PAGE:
I don’t have measurements on these speakers, but for once I’d be intrigued to see some, simply because they sound so unlike all the other MLSSA clones on the market. Tonally, there’s a sweetness and roundness to the sound, a sense of warmth, substance and a welcome lack of edge. In part I’d put that down to the use of larger than fashionable bassmid drivers, reflected in the lower than average 2450 Hz mid-treble crossover frequency. In part I’d put it down to the really well behaved, silk-domed tweeter. Together, the drivers blend seamlessly to create a coherent sound of considerable scale, impressive weight and real presence, a sound that rewards longterm listening and banishes fatigue.
The downside of this comfortable balance is that the speakers need to reach a certain level before they really wake up. It’s not super loud and doesn’t demand a bottomless pit of power to deliver it, but these aren’t the best speakers for late-night, low-level listening sessions. Instead, they like a bit of stick and a healthy dose of dynamic range – one of the reasons they work surprisingly well with modest amounts of valve power, amps that deliver exactly the sort of uninhibited dynamic coherence they thrive on. The other danger is that you inadvertently apply a “nice filter” to everything you play – attractive at first, frustrating after a surprisingly short time. With that in mind I ran a little exercise in compare and contrast, using various recordings of that old orchestral warhorse, Scheherezade. It’s music that should play straight to the Ushers’ strengths and sure enough, they had no problem encompassing the scope, romantic sweep and drama of the Reiner reading. But impressive as their performance was (and I ended up listening a lot longer than I’d intended) what really ticked the box was the way they rendered so obvious the different acoustic, perspective and orchestral tonality/ bias of the Royal Philharmonic as opposed to the Chicago, the poise and dynamic contrast of Beecham as opposed to the more lyrical and flowing rendition of Reiner, the quality of the EMI CD in comparison to the RCA SACD. No collapsing of differences or nuance here. Wheeling in Karajan and the BPO, on record, as well as Chesky and Classic transfers of the Reiner merely served to underline the fact that the 6371s are happy to reveal even the subtlest of mastering differences, without allowing them to distract from the music.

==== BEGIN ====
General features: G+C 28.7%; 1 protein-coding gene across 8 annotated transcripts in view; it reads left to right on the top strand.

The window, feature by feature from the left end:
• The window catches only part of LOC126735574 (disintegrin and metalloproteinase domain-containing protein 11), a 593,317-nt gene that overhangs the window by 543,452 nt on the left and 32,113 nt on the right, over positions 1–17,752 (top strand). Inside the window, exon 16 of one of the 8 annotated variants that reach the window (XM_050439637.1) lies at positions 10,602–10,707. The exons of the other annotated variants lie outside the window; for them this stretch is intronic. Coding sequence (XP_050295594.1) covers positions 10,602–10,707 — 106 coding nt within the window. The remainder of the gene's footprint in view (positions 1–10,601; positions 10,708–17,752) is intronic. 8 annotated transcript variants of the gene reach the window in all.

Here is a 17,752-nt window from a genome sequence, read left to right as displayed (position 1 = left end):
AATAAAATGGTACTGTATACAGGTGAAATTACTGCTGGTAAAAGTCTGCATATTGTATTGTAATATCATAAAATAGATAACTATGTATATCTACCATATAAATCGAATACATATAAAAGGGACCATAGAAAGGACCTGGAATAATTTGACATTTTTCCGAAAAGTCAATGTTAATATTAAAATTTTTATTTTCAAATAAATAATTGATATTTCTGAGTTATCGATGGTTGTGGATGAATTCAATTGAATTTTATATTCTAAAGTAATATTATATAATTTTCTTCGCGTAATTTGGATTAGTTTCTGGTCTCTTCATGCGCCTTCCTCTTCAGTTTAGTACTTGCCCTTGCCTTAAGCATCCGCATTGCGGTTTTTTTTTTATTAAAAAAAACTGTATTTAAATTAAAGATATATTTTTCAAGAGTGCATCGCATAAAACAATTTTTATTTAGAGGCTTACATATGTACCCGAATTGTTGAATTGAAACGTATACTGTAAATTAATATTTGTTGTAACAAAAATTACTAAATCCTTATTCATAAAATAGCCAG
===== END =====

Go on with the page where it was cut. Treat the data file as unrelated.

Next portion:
Big speakers that do big are not exactly news, but big speakers that are able to sound small are altogether harder to find. The beautifully crafted delicacy of Eliza Gilkyson’s Hard Times In Babylon, complex, intricate arrangements embellished with tiny flourishes and musical accents test’s a speaker’s balance; too much detail and the tracks stutter and lose momentum, too much muscle and they lose much of their sheer beauty. The 6371s tread a near perfect path, Eliza’s distinctive voice is spot-on, the subtle workings of the interlocking melodic strands clear to here, the little touch here, the almost throwaway riff there, highlighting and lifting the music, capturing the haunting poignance of the title track, the dirty smooch of ‘Twisted’, contrasts that makes this such a special album. But if you want to get the most out of the big Ushers, bi-amping should be a serious consideration, adding crisper dynamics and greater control to the overall mix. The slightly lean yet powerful balance of the Audionet V is a near perfect match in this regard, the 6371s are easily able to accommodate the slightly hollow tonality of the amp but thrive on the life and dynamics it delivers. It’s a combination whose lively, engaging sense of musical presence also lowers the threshold level for satisfying listening, bringing greater intimacy and immediacy to smaller works into the bargain.
So, if you major on the structural, the mathematical symmetry and patterns in music, the Ushers might disappoint. But if you want music to draw you in and carry you along; if you want to hear who’s singing and why; if you want a system you can simply listen to rather than one that demands attention then these could be just the ticket. Just be warned; the 6371s bend the rules when it comes to budgets and expectation. You will end up with a lot more speaker and a lot more bandwidth than you were probably anticipating. Make sure they’ll fit and your room can handle the bass before you fall in love. They worked beautifully in my room, but I’m blessed with a really well behaved bottom end. If they don’t work in yours you could struggle to find an alternative this musically satisfying and all embracing without spending a lot more money. To say that the 6371s redefine notions of value when it comes to both material and musical delivery rather understates their achievement. Prepare to be surprised… No, make that prepare to be shocked.